PM insists travel ‘illegal’ but resists calls for blanket ban

Prime Minister Boris Johnson has defended the government’s decision to impose a partial ban on international flights against calls for a blanket shutdown.

In a series of exchanges with opposition leader Keir Starmer, Johnson insisted: “We have one of the toughest regimes in the world.”

However, Starmer told him: “The government’s own scientists in the Scientific Advisory Group for Emergencies [SAGE] said two weeks ago that ‘Only a complete pre-emptive closure of borders or the mandatory quarantine of all visitors upon arrival can get close to fully preventing new cases or new variants’.”

He asked: “Why did the Prime Minister choose not to do the one thing SAGE said could prevent new variants coming to the UK?”

Johnson insisted: “SAGE did not recommend a complete ban and says a travel ban should not be relied upon to stop the importation of new variants.”

He argued: “Anybody coming from South Africa not only has to do a test before they come here, but a British citizen coming from South Africa now is obliged to go into quarantine for 10 days, and will have the isolation assurance agency checking up on them.”

Johnson added: “It is illegal to go on holiday. It is illegal to travel from all the countries on the current ‘red list’, and we will be going forward with a plan to ensure people coming into this country from ‘red list’ countries have to go into government-mandated quarantine hospitality.”

Starmer asked: “Is the Prime Minister saying that quarantining all arrivals would make no difference, or is he saying that quarantining all arrivals at the border is too difficult?”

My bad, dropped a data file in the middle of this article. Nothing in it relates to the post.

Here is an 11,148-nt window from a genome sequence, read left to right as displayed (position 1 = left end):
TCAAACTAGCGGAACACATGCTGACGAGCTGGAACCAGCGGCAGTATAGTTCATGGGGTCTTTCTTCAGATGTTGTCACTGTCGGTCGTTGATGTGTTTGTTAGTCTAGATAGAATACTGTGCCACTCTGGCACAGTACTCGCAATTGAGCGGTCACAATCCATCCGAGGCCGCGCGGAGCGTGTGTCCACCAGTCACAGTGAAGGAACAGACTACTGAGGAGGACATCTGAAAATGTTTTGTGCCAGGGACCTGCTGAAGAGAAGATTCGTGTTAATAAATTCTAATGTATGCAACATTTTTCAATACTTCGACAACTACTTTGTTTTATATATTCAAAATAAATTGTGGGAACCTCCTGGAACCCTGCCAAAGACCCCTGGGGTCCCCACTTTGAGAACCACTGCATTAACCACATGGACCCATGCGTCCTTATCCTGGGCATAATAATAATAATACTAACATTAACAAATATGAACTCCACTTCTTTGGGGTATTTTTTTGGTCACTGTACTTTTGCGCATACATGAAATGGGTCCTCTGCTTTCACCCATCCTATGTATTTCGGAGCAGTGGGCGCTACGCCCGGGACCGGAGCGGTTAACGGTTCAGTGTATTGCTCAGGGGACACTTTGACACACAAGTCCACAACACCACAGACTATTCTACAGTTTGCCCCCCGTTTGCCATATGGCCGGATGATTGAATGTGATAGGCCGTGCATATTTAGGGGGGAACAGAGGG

Johnson told him: “It’s not practical to close off this country completely.

“What is practical is to have one of the toughest regimes in the world and to get on with vaccinating people, which is what we’re doing.”

Starmer persisted, suggesting that “21,000 people are coming into this country every day. The new border arrangements are weeks away and will only affect direct flights from some countries.

“We know from the first wave of the pandemic that only 0.1% of virus cases came from China where we had restrictions, whereas 62% came from France and Spain, where there were no restrictions.

“Why does the Prime Minister think the variants will arrive in the UK only by direct flights?”

Johnson said: “I repeat what someone has to do if they want to come into this country. Seventy-two hours before they fly, they have to get a test. They have to have a passenger locator form. They are kicked off the plane if they don’t have it. They then have to spend 10 days in quarantine.

“If they come from one of the red list countries, they have to go straight into quarantine.”

But Starmer told him: “If the current arrangements were working, the variant would not be in the country.”

• Speaking during the evening briefing from Number 10, Johnson said more details about mandatory hotel quarantine for those returning from high-risk destinations will be announced by health secretary Matt Hancock on Thursday (February 4).

He reiterated that the UK has some of the “toughest” border regimes in the world, without affecting the economy that depends on imports of food, medicines and other goods.

“We cannot cut ourselves off completely,” he said.

“It is a tough regime already within the limits of an economy that depends on trade and access to the rest of the world.”

He reiterated the need for a negative test within 72 hours of arrival in the UK, and the requirements to fill in a passenger locator form.

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